Forget all the sequels, which have morphed from carbon copies of the original to blue tinged exercises in bland action. For our money, the original Die Hard is the greatest action movie ever made. With Die Hard and Die Hard 2 airing as part of IFC’s Independence Day weekend action extravaganza, we thought we’d look back at the original ’80s classic, and figure out once and for all why it was the best of the best. So welcome to the party, pal, let’s do this!
10. The Title Kicks Ass/Makes No Sense.
Here’s a fun fact: Die Hard is based on a novel called Nothing Lasts Forever by the awesomely named Roderick Thorp. Here’s another fun fact: Nothing Lasts Forever is a terrible title. Seriously, it sounds like a late period Sean Connery Bond film that would’ve costarred, say, Daryl Hannah.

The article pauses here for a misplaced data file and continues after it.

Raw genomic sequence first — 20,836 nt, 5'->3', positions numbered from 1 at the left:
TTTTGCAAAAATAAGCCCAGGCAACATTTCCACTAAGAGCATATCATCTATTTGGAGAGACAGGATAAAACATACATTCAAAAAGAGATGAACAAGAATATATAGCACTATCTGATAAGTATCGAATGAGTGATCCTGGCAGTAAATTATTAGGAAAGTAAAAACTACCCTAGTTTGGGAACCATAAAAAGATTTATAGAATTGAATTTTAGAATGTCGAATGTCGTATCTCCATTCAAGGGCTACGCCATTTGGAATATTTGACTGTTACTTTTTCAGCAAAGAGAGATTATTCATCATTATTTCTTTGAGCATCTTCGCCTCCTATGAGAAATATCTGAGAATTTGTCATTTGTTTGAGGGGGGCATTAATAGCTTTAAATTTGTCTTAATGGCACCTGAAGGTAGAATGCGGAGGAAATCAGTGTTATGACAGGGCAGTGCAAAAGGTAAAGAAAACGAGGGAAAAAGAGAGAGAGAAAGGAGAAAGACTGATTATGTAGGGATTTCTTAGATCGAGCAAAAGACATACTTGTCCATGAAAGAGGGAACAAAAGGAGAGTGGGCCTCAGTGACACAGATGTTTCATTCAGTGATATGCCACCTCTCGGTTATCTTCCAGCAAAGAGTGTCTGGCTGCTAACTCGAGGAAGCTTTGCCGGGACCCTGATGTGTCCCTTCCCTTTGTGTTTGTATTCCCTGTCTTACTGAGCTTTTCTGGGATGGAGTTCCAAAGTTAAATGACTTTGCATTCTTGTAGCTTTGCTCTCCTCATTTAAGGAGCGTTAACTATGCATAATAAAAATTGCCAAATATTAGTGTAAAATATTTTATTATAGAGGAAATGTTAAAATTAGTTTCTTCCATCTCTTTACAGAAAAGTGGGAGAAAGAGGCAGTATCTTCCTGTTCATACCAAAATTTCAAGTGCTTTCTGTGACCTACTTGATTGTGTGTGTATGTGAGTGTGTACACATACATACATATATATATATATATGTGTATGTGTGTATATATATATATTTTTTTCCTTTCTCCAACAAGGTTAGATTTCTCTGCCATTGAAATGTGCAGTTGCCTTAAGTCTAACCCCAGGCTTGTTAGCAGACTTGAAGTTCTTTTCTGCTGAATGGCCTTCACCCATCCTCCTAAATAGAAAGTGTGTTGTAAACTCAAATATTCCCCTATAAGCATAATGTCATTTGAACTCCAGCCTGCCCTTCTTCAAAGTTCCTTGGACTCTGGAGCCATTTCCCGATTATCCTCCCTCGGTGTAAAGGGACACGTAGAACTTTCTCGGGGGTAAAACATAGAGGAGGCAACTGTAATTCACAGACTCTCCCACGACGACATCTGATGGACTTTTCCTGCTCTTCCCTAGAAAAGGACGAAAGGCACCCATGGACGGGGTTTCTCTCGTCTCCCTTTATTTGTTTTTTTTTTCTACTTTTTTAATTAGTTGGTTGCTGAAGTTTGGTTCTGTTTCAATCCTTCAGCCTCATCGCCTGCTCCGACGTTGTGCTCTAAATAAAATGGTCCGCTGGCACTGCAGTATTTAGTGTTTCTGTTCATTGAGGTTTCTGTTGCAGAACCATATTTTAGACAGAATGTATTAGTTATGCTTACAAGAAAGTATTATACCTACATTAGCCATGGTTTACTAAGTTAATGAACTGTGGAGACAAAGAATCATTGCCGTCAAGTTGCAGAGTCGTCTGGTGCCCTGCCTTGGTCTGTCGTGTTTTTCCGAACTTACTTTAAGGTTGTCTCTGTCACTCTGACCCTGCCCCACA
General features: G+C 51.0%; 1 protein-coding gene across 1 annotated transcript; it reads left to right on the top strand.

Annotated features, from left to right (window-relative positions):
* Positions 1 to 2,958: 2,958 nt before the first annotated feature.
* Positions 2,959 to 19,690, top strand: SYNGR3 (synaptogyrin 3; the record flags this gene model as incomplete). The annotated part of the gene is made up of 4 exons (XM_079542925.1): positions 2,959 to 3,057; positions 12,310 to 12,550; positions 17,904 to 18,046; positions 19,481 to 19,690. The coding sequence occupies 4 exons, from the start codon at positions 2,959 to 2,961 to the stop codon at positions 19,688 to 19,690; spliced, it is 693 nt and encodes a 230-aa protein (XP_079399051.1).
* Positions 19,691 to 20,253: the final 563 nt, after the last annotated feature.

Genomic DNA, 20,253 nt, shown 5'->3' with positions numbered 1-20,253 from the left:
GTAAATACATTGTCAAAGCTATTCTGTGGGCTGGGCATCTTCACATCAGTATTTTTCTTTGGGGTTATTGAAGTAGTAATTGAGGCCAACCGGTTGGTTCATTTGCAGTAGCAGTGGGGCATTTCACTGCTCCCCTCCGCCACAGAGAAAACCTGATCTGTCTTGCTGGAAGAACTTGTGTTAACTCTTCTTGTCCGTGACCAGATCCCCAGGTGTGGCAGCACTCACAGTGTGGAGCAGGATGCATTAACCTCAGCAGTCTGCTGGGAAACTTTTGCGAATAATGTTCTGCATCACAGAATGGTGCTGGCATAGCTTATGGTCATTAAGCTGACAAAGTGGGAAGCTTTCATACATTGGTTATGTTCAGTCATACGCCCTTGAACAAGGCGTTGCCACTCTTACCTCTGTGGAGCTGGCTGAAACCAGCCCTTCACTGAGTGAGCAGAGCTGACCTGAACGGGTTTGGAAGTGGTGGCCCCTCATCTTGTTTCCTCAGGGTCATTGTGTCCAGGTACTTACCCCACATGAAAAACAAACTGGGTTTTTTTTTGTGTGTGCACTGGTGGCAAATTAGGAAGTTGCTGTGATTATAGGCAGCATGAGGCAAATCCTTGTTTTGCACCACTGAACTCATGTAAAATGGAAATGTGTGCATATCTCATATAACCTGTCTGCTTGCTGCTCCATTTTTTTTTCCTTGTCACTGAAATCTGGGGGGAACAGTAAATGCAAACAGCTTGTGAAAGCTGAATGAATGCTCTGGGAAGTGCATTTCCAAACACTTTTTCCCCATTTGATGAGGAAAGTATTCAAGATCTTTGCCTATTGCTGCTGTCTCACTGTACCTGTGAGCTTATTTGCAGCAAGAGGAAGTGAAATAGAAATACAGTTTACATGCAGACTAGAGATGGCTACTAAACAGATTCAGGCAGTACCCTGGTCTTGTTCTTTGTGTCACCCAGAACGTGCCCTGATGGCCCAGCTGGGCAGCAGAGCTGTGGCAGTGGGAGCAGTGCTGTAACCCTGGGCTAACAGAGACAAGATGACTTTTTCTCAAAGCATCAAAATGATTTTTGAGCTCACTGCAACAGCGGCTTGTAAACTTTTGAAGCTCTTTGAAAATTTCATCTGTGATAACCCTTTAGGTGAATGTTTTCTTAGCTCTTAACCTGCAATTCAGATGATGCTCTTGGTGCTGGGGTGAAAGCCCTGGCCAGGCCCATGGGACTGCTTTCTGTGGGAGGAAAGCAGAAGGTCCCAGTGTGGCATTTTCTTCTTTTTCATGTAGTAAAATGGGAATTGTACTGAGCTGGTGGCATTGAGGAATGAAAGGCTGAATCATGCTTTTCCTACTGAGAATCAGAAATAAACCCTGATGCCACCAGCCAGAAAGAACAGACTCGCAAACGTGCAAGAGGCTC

So clearly the title had to be changed, which gives us Die Hard, aka the perfect movie title. But what does it actually mean? Is it because it’s “hard” to make John McClane “die,” much like it was “hard to kill” Steven Seagal in the 1990 action thriller of the same name? The phrase “die hard” usually means someone who cannot be swayed from a point of view, no matter the evidence. So…was John McClane unwavering in his belief that he was a badass? If that’s the case, he was right, but it’s still sort of confusing. Whatever the title means, it is amazing, and as a die hard fan of Die Hard, we can’t picture this movie called anything else.